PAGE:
A chronicle of fall quarter abroad at Oxford, 2010
Thursday, December 9, 2010
Today is my last day in the UK, and I'm packing and hoping that this all somehow fits into my suitcases and is still under the weight limit... How did the quarter fly by so fast? I'm dismayed, but also so excited to be home!
But before that, a final update on my travels in Europe beckons. Early on Tuesday morning, three friends and I headed to Berlin for thirty-six whirlwind, snow-filled hours of walking, sightseeing, shivering, and shopping. It was amazing how much we were able to pack into one trip, although a lot of that came at the expense of sleep. (At least, as my sister said, being sleep-deprived might help me catch some shuteye on the long flight home tomorrow!) Because both sides of my family hail from Germany way back, I was especially interested in experiencing what this unfamiliar country had to offer.
I found a Berlin that was magically covered in snow, brimming with Christmas markets on seemingly every block, where vendors sold everything from Christmas trinkets to fine artwork and clothes to amazing German meats, breads, and sweets. I realized that much of the homecooked food I grew up enjoying (besides green chile) is at least vaguely German: hearty stews, sausages, mixed vegetables, cobblers and candied sweets. We visited at least four or five Christmas markets over the two days, and I admittedly ate my way through most of them, from trying the different foods on sale to taking the many free samples. With the lights, snow, and cozy little huts, they cut a perfect Christmas picture.
In between market-browsing, the four of us toured some of the historic parts of the city, including the Brandenburg Gate and Reichstag. We also visited the recently completed Memorial to the Murdered Jews of Europe, a sweeping field full of cement blocks of various heights, arranged in straight rows over undulating hills. This is a monument that must be physically experienced, and walking through it left me choked up. Our escapades on the first day also included Checkpoint Charlie, the former security gate through which officials passed from West to East Germany, and the western portion of the Berlin Wall itself. On the second day, we came face-to-face with the wall in a different way, as we visited the East Wall Gallery on the outskirts of central Berlin. This preserved sweep of the wall, which is now covered with modern murals and memorials advocating peace and understanding, was a testament to how such a hated symbol can turn into a sign of hope, at the same time as it warns us against similar atrocities in the future.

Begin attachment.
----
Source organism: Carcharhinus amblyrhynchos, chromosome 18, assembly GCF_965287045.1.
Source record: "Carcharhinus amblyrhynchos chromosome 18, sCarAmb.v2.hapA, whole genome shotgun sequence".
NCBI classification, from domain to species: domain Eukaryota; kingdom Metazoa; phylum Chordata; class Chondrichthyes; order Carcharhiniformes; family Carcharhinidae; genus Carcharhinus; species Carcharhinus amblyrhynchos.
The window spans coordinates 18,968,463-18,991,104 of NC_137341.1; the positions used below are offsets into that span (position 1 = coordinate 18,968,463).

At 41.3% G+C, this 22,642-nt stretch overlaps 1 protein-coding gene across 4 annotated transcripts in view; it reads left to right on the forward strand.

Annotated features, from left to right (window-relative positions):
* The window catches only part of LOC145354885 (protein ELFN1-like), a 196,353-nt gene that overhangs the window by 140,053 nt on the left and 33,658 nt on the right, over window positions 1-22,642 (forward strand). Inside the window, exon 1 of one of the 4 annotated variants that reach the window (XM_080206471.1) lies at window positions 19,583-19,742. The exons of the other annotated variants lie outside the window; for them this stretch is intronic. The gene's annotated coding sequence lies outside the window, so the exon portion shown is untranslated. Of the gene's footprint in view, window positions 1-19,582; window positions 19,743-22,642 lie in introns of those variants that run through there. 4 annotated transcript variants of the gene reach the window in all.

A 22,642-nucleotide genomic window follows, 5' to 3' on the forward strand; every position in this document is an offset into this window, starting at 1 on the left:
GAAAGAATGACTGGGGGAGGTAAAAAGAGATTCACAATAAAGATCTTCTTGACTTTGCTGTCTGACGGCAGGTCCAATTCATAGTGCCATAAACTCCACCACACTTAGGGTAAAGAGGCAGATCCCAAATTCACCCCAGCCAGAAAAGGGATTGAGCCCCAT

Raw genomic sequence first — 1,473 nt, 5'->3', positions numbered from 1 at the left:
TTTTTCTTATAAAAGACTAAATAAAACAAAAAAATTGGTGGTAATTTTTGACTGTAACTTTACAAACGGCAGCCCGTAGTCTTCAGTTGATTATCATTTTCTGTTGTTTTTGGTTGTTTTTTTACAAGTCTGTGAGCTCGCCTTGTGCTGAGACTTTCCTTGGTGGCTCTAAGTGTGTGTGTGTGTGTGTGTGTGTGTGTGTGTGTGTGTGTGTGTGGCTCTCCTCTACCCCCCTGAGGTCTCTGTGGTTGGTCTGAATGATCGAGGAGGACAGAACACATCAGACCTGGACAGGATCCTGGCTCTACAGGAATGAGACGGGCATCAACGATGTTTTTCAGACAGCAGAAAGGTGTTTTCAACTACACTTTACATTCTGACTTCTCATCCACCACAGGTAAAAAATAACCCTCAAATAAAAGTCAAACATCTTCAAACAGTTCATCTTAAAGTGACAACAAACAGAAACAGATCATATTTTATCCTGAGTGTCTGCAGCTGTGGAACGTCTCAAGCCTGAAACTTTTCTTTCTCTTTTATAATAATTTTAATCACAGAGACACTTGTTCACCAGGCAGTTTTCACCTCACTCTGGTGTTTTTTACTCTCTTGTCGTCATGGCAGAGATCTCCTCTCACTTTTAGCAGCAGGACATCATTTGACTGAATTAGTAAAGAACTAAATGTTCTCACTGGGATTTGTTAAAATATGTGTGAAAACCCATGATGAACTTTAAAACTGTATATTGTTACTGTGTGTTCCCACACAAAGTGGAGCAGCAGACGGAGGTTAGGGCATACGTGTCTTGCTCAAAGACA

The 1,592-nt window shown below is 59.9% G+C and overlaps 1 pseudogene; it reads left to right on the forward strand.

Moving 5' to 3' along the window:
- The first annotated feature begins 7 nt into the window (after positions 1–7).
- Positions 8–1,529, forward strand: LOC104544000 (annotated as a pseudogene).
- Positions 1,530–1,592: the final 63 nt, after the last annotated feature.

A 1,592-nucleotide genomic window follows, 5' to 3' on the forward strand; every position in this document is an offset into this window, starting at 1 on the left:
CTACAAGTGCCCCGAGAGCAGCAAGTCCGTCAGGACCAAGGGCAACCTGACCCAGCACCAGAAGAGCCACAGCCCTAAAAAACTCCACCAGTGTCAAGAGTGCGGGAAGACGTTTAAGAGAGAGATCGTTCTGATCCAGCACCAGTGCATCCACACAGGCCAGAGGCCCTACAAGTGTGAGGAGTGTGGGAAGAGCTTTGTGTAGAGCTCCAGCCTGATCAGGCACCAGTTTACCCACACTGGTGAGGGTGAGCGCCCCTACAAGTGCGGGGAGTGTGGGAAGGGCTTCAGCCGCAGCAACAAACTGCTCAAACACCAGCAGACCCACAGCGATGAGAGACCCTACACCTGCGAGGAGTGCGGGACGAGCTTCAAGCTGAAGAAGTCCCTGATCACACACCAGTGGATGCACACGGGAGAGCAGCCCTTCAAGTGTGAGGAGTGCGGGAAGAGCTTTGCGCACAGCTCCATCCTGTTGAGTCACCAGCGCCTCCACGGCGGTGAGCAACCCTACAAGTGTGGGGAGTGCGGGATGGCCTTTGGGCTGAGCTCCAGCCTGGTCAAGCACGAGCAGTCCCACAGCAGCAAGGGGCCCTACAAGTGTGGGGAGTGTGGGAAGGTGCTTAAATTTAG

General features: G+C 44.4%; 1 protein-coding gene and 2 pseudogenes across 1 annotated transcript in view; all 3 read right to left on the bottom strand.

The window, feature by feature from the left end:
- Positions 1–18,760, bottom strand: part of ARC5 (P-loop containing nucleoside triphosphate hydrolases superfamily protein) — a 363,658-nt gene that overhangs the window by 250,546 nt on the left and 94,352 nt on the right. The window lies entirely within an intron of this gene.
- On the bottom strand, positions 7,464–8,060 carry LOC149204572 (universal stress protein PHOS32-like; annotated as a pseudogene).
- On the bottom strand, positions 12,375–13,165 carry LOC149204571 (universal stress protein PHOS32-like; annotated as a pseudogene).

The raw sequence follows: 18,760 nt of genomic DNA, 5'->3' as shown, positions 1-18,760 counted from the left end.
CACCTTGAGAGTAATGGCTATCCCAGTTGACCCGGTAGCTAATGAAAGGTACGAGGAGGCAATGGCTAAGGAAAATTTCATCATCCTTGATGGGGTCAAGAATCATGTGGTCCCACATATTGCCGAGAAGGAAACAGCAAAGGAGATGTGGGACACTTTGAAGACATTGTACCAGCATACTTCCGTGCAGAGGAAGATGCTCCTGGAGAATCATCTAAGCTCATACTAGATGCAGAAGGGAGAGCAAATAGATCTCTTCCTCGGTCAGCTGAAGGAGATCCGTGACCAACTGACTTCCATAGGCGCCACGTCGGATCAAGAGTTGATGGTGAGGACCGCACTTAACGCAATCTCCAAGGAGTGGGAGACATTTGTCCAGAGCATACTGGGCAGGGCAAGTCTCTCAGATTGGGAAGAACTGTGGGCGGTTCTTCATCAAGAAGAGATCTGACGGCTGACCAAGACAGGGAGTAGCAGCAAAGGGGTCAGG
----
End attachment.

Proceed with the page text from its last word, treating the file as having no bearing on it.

And, really, I felt like much of Berlin was like that. Parts of the city still felt grim and graffiti-covered, and I kept having chilling visualizations of what it must have felt like in the WWII and Cold War days. But it's also a city that's succeeding in rebuilding itself, and many of the stretches of modern street felt brisk and charming. Much of the architecture that remains from the 18th and 19th centuries (or has been restored) is quite impressive, from towers to cathdrals to museums and universities. The Pergamon Museum in particular was stunning, with real Greek, Roman, Babylonian, Assyrian, and Islamic building ruins reconstructed inside huge halls and chambers. After a quarter of thinking about architecture in more technical terms, I was in awe.
With the cold weather, snow, and ice, I was happy to get back to England (which feels warm by comparison!), but also wished I could have stayed in Germany longer. That's for the next trip, I suppose...